Monday, August 12, 2013

Rise of the Bridgestone Baron?

I'm not sure how it happened.  A scant few months ago, the word 'Bridgestone' was hardly in my vocabulary, save for the tires I just had removed from my Triumph.

Fast forward 2 months and I am deep in the throes of bringing a 175cc Dual Twin back to life with a 90cc sport waiting in the wings.  Over the weekend,  my father and I left for a 7 hour round trip through scenic cottage country in Ontario to acquire this;

Yes, it is another Bridgestone...The big one, the most desirable one.  An early GTR, 350cc the biggest bike the company ever made.  When new, these were only $80.00 to a $100.00 less than a brand new Triumph Bonneville!  It is estimated that fewer than 8,000 units were ever produced and at that buy in price, that's hardly surprising!

This all started innocently enough, I swear.  I may have mentioned before that the most expensive aspect of restoring a bike these days is shipping costs.  There have been items I've purchased that were more expensive for me to ship than buy!

I thought perhaps it might be best to reach out to the motorcycle community and see if anyone had any bits and pieces lying around.  I got a response from a very nice gentleman who had this 350 collecting dust in his garage.  He offered it at a price that I couldn't turn down, even when factoring in the purchase of gas and the cost of renting a van for a day.  I had actually never seen one up close and personal before and they just don't seem to exist anywhere, let around these parts.

The seller was really a Honda guy at heart, he had about 7 of them!  I wish I had taken a picture of his immaculate and unmolested 1971 CB350.  It was a true survivor and a rolling time capsule.  It didn't feel right to ask to take the pic, he seemed like a fairly private guy so I wanted to respect that.

In addition to the bike, he also threw in these goodies;

I haven't gone through the box yet, I did notice an NOS crank, spare tail light lens, extra carb and sprocket.  The extra tank is in better shape than the one on it, so I will clean, polish and swap.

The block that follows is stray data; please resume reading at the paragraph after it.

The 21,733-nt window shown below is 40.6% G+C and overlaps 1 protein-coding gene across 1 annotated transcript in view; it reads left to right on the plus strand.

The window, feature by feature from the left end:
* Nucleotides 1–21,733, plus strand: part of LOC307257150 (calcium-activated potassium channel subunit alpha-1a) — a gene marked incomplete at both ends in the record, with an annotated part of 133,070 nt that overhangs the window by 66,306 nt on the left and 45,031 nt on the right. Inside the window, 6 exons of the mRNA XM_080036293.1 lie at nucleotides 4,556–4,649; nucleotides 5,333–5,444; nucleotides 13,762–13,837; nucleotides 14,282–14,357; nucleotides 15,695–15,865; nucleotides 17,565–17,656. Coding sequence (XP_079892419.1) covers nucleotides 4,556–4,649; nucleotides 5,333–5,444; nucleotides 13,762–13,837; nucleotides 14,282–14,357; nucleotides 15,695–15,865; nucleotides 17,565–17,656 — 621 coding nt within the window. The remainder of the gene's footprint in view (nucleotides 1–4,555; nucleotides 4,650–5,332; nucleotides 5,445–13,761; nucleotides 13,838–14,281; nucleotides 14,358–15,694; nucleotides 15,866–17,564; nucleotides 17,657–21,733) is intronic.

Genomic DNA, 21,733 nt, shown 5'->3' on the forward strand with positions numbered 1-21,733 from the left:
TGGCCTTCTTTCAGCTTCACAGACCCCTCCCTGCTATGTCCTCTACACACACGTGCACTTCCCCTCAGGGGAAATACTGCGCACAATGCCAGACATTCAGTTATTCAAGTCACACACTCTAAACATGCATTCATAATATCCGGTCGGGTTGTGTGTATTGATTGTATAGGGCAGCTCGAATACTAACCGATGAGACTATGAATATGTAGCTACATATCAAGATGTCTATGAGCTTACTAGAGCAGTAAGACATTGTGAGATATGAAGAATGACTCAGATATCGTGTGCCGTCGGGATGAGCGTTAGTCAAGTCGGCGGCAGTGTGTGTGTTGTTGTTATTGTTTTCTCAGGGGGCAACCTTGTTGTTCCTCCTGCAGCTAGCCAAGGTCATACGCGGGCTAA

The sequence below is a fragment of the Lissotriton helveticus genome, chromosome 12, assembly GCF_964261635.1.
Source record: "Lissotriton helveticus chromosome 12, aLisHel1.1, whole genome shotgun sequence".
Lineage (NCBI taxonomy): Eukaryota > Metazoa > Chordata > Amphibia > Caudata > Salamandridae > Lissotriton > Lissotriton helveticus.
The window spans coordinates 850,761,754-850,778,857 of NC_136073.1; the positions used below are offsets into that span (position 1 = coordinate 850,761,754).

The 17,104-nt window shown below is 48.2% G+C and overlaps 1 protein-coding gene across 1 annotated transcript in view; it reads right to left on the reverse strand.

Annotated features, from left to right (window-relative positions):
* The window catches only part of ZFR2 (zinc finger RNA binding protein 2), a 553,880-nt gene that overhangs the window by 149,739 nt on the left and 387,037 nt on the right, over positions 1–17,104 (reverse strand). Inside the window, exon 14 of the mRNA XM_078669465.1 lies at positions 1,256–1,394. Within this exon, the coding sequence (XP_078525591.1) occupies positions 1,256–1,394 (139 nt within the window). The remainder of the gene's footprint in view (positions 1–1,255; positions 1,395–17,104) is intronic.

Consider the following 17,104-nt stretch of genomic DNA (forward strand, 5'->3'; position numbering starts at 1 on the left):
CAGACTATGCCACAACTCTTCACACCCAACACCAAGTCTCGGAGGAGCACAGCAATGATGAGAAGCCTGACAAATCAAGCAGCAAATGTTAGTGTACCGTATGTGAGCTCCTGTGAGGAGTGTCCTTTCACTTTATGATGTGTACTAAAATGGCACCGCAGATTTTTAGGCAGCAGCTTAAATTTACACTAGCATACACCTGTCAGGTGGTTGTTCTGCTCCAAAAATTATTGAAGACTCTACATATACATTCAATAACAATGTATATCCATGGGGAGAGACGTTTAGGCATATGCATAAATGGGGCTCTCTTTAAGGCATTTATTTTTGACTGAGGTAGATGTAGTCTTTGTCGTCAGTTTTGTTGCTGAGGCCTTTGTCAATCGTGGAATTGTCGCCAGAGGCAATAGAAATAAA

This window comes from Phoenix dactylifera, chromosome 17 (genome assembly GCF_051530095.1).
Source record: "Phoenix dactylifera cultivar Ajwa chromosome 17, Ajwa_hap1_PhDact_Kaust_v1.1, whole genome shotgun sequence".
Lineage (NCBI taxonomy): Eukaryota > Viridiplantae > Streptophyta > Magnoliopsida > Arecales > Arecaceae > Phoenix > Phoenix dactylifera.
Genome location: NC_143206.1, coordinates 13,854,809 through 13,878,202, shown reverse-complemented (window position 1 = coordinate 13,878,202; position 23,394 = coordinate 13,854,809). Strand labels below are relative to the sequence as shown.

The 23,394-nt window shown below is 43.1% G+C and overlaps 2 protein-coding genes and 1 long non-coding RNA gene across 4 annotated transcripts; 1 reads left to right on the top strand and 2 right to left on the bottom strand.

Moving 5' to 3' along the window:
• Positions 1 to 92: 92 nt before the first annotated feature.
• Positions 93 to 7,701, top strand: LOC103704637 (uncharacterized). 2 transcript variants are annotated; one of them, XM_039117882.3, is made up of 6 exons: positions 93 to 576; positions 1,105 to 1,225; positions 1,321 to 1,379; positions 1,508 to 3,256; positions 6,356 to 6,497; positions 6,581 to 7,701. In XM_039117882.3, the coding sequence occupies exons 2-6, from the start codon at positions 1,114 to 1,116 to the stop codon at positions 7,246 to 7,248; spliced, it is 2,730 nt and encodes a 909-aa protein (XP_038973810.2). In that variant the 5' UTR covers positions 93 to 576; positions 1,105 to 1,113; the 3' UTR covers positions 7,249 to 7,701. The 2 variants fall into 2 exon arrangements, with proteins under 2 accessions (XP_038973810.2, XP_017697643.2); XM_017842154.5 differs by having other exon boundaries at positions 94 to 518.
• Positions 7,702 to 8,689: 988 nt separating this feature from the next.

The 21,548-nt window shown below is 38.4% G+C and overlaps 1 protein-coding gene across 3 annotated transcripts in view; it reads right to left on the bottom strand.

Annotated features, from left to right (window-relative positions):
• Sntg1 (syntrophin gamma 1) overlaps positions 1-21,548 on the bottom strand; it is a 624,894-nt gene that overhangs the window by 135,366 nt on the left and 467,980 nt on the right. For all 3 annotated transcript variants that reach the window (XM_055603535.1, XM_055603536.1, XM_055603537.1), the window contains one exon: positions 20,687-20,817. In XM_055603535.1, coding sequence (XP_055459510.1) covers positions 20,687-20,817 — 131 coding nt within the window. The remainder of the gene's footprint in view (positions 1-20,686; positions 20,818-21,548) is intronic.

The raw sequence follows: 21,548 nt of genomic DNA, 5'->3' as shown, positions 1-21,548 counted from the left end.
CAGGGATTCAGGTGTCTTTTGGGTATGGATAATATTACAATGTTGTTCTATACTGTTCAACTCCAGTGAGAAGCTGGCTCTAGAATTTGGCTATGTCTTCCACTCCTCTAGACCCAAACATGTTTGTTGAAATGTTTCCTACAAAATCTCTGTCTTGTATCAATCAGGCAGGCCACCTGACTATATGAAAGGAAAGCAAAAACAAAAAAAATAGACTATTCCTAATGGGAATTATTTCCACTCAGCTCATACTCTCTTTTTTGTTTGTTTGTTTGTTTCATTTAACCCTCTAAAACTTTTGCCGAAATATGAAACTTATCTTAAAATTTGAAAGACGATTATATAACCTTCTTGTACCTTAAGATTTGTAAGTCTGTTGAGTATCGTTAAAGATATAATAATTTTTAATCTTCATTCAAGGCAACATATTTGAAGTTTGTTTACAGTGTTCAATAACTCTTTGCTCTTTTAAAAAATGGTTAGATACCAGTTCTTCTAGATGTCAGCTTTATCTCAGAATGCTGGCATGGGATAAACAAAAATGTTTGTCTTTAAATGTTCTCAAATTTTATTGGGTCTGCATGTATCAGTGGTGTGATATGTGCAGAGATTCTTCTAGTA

Here are some better shots after a bath in warm simple green (great product by the way) and a spray down.  I have given some of the chrome a light polish with WD40 and steel wool to see what I am up against.

Could this be the actual mileage?

I haven't delved into this bike too deeply yet.  I am inclined to believe that this could be a 5000 mile bike based on a few factors from my initial impression.  The tires are matching Bridgestones, which could very well be original.  It also appears as though everything is original and further to that in fairly good condition.

  I won't be getting into this one too deeply yet, she has good compression and kicks over freely.  My plan is to actually get it to run and clean up as much of the rust as I can.  I really don't want to restore it, I prefer to have an intact original with some great patina.  Also, it's unlikely that I will be able to afford to at this point!

Next post I will discover what year this gem was built in, catalog some parts and get back to some 175 business!  Stay Tuned.....

Please enjoy the fantastic John Barry theme song from 'The Persuaders' one of my favorite shows of all time.

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